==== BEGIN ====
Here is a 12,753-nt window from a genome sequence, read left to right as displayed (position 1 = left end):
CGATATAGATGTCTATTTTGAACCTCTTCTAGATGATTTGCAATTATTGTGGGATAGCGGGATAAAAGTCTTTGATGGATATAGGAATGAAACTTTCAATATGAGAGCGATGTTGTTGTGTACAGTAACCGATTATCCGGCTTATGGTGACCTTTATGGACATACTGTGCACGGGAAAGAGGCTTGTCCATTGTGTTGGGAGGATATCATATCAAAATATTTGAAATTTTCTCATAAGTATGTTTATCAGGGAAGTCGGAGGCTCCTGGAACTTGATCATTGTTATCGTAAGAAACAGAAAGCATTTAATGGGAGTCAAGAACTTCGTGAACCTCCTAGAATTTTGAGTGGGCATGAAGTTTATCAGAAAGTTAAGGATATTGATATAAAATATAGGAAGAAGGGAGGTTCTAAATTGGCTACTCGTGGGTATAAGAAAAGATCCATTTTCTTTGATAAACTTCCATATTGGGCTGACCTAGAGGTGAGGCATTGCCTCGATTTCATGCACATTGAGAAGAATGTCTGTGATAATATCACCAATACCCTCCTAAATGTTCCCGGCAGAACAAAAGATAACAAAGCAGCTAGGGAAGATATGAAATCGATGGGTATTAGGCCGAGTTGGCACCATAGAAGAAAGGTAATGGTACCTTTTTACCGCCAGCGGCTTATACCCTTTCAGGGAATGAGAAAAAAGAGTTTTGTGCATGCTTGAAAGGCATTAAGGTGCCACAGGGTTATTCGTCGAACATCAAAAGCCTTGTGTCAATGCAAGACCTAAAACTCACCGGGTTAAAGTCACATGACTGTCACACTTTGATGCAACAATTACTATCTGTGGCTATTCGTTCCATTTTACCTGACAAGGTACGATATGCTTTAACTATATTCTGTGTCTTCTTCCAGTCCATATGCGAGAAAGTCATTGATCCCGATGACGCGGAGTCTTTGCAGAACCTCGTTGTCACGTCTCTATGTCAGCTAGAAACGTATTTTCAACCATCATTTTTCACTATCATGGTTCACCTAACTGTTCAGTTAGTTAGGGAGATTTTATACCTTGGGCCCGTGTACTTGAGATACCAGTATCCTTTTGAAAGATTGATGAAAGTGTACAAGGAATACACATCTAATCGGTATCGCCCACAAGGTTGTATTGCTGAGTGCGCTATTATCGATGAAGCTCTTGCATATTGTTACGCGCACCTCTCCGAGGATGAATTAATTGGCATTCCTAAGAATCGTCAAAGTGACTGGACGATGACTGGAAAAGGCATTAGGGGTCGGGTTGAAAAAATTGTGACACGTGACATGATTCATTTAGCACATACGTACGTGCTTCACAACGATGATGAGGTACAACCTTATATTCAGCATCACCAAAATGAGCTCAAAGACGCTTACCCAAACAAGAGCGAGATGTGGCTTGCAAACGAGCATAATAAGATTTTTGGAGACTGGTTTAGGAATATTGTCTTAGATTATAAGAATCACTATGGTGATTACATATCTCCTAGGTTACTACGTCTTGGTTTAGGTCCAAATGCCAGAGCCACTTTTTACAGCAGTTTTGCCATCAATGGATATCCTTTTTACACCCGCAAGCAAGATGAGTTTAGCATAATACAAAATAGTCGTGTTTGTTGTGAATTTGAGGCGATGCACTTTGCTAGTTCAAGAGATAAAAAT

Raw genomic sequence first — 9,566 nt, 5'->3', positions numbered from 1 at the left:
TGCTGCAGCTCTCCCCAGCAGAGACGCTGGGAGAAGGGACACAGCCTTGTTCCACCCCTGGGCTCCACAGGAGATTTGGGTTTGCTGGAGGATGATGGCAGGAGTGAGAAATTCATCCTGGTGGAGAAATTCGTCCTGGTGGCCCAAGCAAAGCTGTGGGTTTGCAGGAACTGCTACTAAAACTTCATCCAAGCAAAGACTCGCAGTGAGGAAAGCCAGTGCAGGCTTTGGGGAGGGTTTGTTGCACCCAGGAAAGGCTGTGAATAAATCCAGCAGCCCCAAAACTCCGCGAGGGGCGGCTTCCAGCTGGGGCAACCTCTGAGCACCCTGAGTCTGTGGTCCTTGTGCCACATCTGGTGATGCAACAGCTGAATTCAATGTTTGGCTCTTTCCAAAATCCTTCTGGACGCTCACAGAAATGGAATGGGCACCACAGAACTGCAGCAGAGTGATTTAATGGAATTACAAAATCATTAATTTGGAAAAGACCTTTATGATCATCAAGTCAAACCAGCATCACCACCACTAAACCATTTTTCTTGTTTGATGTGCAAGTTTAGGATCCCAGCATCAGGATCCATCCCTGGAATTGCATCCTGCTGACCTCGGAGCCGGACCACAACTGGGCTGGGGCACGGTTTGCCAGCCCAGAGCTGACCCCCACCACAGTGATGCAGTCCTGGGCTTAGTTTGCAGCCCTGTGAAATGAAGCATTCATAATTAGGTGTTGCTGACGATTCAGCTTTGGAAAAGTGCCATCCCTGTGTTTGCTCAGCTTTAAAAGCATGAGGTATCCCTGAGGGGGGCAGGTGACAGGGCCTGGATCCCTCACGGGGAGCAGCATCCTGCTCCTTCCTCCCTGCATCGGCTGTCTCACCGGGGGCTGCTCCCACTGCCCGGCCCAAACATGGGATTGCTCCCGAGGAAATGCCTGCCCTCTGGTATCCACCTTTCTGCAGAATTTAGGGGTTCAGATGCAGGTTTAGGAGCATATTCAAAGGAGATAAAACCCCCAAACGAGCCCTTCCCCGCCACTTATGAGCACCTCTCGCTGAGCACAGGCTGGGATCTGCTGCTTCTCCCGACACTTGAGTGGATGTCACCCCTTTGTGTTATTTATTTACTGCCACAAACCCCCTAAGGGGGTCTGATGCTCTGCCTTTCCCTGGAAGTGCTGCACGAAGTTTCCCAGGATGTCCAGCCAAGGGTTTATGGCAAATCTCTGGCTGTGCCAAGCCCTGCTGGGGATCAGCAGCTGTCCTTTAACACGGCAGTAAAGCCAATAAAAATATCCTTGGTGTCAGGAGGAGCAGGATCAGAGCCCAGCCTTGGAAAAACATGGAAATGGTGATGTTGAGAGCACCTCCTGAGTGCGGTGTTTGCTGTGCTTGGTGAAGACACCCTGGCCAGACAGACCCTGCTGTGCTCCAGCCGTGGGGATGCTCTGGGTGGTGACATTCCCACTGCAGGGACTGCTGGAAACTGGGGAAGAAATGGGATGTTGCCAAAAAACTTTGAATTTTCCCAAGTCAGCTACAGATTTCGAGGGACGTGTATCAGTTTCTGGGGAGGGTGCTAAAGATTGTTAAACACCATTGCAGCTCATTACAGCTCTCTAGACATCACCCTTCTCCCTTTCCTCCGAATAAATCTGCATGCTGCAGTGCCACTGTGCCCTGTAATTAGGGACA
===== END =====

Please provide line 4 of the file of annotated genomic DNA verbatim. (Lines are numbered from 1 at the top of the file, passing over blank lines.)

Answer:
TGCTGCAGCTCTCCCCAGCAGAGACGCTGGGAGAAGGGACACAGCCTTGTTCCACCCCTGGGCTCCACAGGAGATTTGGGTTTGCTGGAGGATGATGGCAGGAGTGAGAAATTCATCCTGGTGGAGAAATTCGTCCTGGTGGCCCAAGCAAAGCTGTGGGTTTGCAGGAACTGCTACTAAAACTTCATCCAAGCAAAGACTCGCAGTGAGGAAAGCCAGTGCAGGCTTTGGGGAGGGTTTGTTGCACCCAGGAAAGGCTGTGAATAAATCCAGCAGCCCCAAAACTCCGCGAGGGGCGGCTTCCAGCTGGGGCAACCTCTGAGCACCCTGAGTCTGTGGTCCTTGTGCCACATCTGGTGATGCAACAGCTGAATTCAATGTTTGGCTCTTTCCAAAATCCTTCTGGACGCTCACAGAAATGGAATGGGCACCACAGAACTGCAGCAGAGTGATTTAATGGAATTACAAAATCATTAATTTGGAAAAGACCTTTATGATCATCAAGTCAAACCAGCATCACCACCACTAAACCATTTTTCTTGTTTGATGTGCAAGTTTAGGATCCCAGCATCAGGATCCATCCCTGGAATTGCATCCTGCTGACCTCGGAGCCGGACCACAACTGGGCTGGGGCACGGTTTGCCAGCCCAGAGCTGACCCCCACCACAGTGATGCAGTCCTGGGCTTAGTTTGCAGCCCTGTGAAATGAAGCATTCATAATTAGGTGTTGCTGACGATTCAGCTTTGGAAAAGTGCCATCCCTGTGTTTGCTCAGCTTTAAAAGCATGAGGTATCCCTGAGGGGGGCAGGTGACAGGGCCTGGATCCCTCACGGGGAGCAGCATCCTGCTCCTTCCTCCCTGCATCGGCTGTCTCACCGGGGGCTGCTCCCACTGCCCGGCCCAAACATGGGATTGCTCCCGAGGAAATGCCTGCCCTCTGGTATCCACCTTTCTGCAGAATTTAGGGGTTCAGATGCAGGTTTAGGAGCATATTCAAAGGAGATAAAACCCCCAAACGAGCCCTTCCCCGCCACTTATGAGCACCTCTCGCTGAGCACAGGCTGGGATCTGCTGCTTCTCCCGACACTTGAGTGGATGTCACCCCTTTGTGTTATTTATTTACTGCCACAAACCCCCTAAGGGGGTCTGATGCTCTGCCTTTCCCTGGAAGTGCTGCACGAAGTTTCCCAGGATGTCCAGCCAAGGGTTTATGGCAAATCTCTGGCTGTGCCAAGCCCTGCTGGGGATCAGCAGCTGTCCTTTAACACGGCAGTAAAGCCAATAAAAATATCCTTGGTGTCAGGAGGAGCAGGATCAGAGCCCAGCCTTGGAAAAACATGGAAATGGTGATGTTGAGAGCACCTCCTGAGTGCGGTGTTTGCTGTGCTTGGTGAAGACACCCTGGCCAGACAGACCCTGCTGTGCTCCAGCCGTGGGGATGCTCTGGGTGGTGACATTCCCACTGCAGGGACTGCTGGAAACTGGGGAAGAAATGGGATGTTGCCAAAAAACTTTGAATTTTCCCAAGTCAGCTACAGATTTCGAGGGACGTGTATCAGTTTCTGGGGAGGGTGCTAAAGATTGTTAAACACCATTGCAGCTCATTACAGCTCTCTAGACATCACCCTTCTCCCTTTCCTCCGAATAAATCTGCATGCTGCAGTGCCACTGTGCCCTGTAATTAGGGACA